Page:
The past few months, heartland Republicans have felt like hitchhikers on the highway of life, watching big black limousines speed by. The limos have been full of happy Democrats on their way to The Fight. Democrats clinking glasses and placing bets on Dean in five, or Kerry with a TKO. Democrats having a ball. Zoom.
The Republicans, meanwhile, have been out there all alone, looking for a lift. They just wanted to get home, have macaroni with the kids, watch a little TV. Even though when they did watch, when they turned on a cable TV news-talk show, what they were likely to see was an Inside Political Hotspot Beltway Hotbuzz segment that began with questions like, “Bush: Madman or Moron?” Or “Scooter Libby: Evil Force or Waning Power?” Or “Dick Cheney: Will the Bush White House Replace Him . . . or Kill Him?”
For two months, the Democrats have dominated the news and turned their presidential debates into commercials for their party. What have the Republicans had? A wan presidential interview with Tim Russert.
But now the battle appears to be joined.
The Democrats struck first, questioning the president’s character: Bush, they said, was a shirker of military duty, AWOL from the National Guard 32 years ago. Republicans hit back: Not only did Bush meet his responsibilities, but in 1972, John F. Kerry, now the presumptive Democratic presidential nominee, was a left-wing flake. Democratic congressman Sherrod Brown of Ohio tried to hit the secretary of state with a shot on the AWOL charge. Colin Powell backed him to the wall: “Let’s not go there.” On CNN, Jane Fonda fired for her side. By the time you read this, someone will have fired at her.
Few knew the Civil War would start at Fort Sumter, and few would have guessed that the 2004 campaign would start in Vietnam. Which, three decades after its end, continues to seem less like a war than a societal event like France’s Dreyfus Affair: Where did you stand in the great divide, and what price did you pay to stand there?
Will people buy George W. Bush as a shirker and an operator? Those who hate him will. But the rest—that would be the majority – – have watched him for three years in dramatic circumstances, and they know who he is. Will they reject Kerry outright because he said offensive things 32 years ago, slamming his country and suggesting that U.S. soldiers were war criminals? Some will. But in all fairness, there must be some statute of limitations on youthful political idiocy. The question is whether past statements reflect old thoughts or current views.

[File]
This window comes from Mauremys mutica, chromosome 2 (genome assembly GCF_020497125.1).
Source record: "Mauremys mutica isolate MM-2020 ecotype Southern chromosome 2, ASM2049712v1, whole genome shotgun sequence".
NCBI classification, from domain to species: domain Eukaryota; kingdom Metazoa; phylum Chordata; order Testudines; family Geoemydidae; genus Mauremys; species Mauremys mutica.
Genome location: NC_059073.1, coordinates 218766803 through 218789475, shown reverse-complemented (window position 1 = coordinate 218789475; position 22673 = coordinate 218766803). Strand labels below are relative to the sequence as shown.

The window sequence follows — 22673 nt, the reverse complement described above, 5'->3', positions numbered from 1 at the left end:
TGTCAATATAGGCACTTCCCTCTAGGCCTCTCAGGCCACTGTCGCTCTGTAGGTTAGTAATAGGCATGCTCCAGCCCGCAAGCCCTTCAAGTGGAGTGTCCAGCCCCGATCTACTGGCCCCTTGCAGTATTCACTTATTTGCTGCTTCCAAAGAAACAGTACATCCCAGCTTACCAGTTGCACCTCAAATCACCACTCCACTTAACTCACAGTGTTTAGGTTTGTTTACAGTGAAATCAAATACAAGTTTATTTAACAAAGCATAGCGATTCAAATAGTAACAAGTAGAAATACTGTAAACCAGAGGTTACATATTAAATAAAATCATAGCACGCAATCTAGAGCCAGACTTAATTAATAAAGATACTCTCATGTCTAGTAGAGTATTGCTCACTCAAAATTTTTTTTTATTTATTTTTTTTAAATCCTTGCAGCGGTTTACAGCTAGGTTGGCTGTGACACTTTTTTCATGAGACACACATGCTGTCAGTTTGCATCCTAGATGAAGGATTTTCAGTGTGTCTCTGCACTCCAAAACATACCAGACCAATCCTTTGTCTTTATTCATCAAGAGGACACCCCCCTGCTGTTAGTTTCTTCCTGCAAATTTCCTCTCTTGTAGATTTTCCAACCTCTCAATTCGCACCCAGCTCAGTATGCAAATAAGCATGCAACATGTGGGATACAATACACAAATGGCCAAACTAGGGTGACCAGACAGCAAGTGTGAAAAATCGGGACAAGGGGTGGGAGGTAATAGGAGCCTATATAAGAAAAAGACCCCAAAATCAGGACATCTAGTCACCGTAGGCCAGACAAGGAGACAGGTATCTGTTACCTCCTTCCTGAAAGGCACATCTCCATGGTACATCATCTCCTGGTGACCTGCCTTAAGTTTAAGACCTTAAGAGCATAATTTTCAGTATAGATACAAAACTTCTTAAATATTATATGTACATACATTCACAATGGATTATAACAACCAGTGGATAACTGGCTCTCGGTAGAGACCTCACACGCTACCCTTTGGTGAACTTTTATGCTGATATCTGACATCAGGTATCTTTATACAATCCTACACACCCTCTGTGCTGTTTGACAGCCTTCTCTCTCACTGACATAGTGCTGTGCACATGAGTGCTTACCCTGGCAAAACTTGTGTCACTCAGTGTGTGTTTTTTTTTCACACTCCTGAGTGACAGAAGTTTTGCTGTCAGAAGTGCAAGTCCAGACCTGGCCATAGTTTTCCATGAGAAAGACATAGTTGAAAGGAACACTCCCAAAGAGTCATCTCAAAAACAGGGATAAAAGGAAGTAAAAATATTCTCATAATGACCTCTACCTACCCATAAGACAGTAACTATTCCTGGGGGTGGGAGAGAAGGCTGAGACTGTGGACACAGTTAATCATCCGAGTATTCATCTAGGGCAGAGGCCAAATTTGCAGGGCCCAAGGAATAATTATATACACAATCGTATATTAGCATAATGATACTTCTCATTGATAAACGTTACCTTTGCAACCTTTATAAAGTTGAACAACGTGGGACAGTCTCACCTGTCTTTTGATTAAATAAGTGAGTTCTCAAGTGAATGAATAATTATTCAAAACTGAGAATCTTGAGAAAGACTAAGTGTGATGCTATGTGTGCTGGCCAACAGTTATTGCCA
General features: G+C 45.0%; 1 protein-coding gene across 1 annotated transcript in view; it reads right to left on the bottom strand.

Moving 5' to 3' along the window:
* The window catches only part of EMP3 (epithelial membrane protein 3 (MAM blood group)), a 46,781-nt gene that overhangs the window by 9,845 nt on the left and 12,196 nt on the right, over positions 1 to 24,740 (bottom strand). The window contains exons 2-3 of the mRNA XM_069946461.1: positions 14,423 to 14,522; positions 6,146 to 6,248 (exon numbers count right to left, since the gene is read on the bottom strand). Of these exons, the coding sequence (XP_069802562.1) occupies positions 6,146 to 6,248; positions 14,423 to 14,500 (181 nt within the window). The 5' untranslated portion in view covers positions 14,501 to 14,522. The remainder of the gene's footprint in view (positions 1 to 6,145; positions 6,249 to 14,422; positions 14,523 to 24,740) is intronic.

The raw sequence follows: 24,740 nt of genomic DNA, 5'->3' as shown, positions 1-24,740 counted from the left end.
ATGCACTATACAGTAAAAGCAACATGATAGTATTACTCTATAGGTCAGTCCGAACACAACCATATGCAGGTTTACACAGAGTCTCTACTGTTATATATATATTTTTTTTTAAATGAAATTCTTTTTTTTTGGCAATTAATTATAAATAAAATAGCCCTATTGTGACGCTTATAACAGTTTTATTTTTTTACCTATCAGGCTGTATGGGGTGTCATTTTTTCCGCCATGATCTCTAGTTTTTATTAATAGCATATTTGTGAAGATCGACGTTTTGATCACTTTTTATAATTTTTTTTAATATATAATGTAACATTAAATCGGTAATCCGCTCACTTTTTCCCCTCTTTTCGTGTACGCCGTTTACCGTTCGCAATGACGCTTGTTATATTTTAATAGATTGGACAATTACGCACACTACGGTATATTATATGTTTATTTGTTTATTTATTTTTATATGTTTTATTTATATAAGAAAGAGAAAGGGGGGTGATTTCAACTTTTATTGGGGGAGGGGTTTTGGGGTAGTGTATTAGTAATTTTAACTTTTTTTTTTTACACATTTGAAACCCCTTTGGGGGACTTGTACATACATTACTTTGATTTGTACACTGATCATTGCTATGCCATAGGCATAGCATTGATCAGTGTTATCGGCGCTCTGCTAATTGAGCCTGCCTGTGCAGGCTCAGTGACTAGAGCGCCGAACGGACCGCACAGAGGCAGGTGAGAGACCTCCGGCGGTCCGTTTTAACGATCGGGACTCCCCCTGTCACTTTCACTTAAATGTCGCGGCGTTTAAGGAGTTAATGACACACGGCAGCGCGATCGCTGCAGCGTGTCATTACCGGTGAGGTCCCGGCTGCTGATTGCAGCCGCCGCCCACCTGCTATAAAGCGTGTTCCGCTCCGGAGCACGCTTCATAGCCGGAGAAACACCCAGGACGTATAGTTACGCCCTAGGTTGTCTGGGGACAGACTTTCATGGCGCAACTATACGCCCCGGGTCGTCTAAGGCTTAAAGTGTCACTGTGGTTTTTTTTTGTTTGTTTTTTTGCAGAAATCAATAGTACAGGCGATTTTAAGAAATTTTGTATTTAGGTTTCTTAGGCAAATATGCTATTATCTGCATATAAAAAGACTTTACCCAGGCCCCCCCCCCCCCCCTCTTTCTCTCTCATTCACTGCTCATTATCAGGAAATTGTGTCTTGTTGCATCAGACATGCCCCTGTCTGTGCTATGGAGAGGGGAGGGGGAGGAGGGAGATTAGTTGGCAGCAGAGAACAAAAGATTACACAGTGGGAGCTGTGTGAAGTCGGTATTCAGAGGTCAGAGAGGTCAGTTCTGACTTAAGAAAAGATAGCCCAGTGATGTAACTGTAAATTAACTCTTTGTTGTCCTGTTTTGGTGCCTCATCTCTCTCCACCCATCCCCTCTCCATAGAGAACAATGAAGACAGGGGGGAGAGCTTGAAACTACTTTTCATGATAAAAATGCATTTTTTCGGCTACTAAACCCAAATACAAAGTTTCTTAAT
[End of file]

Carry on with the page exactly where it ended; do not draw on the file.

This first skirmish is about biography—not who the candidate is, but who he was. In this fight Bush has the advantage, because people know him. They don’t know Kerry. It’s the difference between neighborhood gossip about the man next door whom you know and respect, and gossip about the guy who just moved in down the block.
What’s startling, though, is that it’s all begun so soon. In the past, each party got a little quiet time. There was some skirmishing in the spring, a great unveiling of candidates and platforms in the summer at party conventions, and then the outright battle in the fall. No longer. Politics is endless now, as we know. It’s always the political season.
Over the past week, I talked to Republicans in Washington and asked how they see the campaign year shaping up. A political strategist who’s deeply familiar with White House thinking told me, “We are now in the very early stages of what will be seen as a vigorous engagement with the opposition.” The GOP strategy all along, he said, has been to wait until the Democratic field narrowed down to a single person. When we spoke, it seemed obvious that that person is Kerry.
The Bush campaign will engage, he said, on the issues. “Kerry keeps saying, ‘Bring it on.’ I suspect we will oblige. He has a long and manifestly liberal message; the record will undoubtedly be a central part of this debate.”